The Golden Age of Jazz
by Quincy Troupe
by William P. Gottlieb
Frequently, when I think of a particular jazz musicianCharlie Parker, Thelonious Monk, Billie Holiday or Dizzy Gillespie, for examplethe image that pops into my head is one I've seen in a William Gottlieb photograph.
Browsing through "The Golden Age of Jazz," most jazz fans will be surprised how many images they've seen before, and perhaps stunned that all of them were taken by the same photographer.
Gottlieb's portraits of Monk, Parker, Holiday, Gillespie and others are iconographic. They've been used on album covers, coffee mugs, postcards and calendars. When you think about Charlie Parker, the sound that comes to mind is Bird's own high-flying improvisations. But the picture that goes along with it is a Gottlieb.
There's not a dull shot in "The Golden Age of Jazz." Each portrait is an amazing character study. We see Duke Ellington in all his sartorial splendor, seated before a dressing room mirror. The detail is fascinating. You can make out an array of suits hung up behind him, a container of baby powder on the counter in front of him, a piano with a fresh sheet of staff paper waiting by his side.
In a portrait of Django Reinhardt (the image that flashes into my brain every time I hear or think about Django) you can see the guitarist's burnt, disfigured fingers, and you come away even more baffled about how he was able to overcome his injuries to play with such dexterity and grace.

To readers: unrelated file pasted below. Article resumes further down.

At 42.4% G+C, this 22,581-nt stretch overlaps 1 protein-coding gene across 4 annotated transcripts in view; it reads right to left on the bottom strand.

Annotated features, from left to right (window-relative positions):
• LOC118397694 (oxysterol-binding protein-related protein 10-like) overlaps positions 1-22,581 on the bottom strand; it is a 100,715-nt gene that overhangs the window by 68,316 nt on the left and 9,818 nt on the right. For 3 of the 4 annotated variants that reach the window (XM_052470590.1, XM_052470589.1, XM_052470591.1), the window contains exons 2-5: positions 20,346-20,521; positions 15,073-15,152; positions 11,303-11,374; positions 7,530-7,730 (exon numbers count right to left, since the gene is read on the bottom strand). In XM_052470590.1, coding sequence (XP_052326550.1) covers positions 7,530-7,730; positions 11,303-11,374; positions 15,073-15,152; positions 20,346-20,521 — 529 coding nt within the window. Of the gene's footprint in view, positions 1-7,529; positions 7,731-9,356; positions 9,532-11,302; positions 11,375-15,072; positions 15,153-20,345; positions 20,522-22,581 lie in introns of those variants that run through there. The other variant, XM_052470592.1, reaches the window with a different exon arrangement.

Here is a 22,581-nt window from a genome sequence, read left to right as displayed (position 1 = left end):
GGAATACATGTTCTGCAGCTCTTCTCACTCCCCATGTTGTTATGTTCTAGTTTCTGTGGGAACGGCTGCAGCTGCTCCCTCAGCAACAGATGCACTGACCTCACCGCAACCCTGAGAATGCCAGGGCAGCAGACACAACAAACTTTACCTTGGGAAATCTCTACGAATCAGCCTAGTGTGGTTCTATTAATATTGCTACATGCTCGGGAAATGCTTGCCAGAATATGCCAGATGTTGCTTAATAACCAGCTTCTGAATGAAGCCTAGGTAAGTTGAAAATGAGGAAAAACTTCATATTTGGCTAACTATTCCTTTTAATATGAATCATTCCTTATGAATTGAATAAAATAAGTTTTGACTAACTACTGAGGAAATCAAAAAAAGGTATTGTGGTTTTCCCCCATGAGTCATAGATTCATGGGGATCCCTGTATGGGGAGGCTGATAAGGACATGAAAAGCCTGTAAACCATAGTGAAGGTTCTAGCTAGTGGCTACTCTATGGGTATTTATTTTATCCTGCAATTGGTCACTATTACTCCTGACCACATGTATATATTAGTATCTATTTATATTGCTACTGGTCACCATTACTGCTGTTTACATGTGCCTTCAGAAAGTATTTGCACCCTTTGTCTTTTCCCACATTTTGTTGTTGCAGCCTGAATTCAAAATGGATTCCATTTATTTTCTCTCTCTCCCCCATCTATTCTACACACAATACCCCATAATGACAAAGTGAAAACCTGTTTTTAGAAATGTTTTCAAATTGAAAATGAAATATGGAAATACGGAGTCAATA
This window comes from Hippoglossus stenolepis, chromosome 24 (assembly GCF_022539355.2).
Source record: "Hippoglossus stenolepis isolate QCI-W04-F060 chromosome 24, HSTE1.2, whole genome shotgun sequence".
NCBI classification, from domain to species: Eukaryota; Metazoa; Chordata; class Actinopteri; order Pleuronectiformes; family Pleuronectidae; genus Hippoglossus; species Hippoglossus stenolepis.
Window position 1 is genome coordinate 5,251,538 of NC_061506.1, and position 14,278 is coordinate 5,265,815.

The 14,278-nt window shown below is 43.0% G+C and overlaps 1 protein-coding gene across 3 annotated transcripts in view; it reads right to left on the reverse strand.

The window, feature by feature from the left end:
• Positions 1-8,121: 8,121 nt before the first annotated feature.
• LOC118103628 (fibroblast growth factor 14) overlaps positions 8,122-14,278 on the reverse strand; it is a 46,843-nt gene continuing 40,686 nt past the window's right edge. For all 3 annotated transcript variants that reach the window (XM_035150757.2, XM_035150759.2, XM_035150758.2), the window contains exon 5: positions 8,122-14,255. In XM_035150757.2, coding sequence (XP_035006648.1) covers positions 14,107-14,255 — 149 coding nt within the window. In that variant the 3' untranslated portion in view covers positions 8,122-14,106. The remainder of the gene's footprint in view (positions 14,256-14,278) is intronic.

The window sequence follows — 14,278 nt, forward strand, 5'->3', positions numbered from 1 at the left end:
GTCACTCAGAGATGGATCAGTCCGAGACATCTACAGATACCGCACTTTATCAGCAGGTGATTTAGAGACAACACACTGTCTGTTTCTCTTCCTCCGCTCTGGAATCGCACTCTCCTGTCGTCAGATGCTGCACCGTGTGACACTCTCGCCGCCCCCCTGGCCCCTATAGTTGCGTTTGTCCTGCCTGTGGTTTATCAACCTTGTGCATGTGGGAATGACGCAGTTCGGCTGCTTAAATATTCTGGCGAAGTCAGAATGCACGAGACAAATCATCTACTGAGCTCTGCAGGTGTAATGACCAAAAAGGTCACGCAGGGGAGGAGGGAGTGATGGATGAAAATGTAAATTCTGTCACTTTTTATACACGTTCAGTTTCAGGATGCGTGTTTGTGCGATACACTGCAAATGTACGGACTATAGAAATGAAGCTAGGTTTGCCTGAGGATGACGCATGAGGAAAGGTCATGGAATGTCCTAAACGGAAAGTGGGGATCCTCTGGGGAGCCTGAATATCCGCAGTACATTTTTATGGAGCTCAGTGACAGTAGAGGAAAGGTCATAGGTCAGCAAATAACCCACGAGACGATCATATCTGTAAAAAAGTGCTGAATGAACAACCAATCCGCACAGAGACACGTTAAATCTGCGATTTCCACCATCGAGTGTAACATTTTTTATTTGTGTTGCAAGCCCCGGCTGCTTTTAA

And to think we may not have had any of these pictures at all. Despite his mastery of photography, Gottlieb actually had his start as a writer, first as a columnist for The Washington Post and later with Downbeat. When his editors nixed the cost of sending a photographer along with him to the clubs, Gottlieb checked out a camera himself, and thank goodness for that. The photographs in "The Golden Age of Jazz" trace a revolutionary period in the music. From pioneers such as Louis Armstrong and Sidney Bechet, through the swing era (exemplified with portraits of Duke Ellington, the skinny Frank Sinatra and others) to bebop.
Like the music of those masters, Gottlieb's photos keep rewarding. They're endlessly fascinating and absolutely beautiful.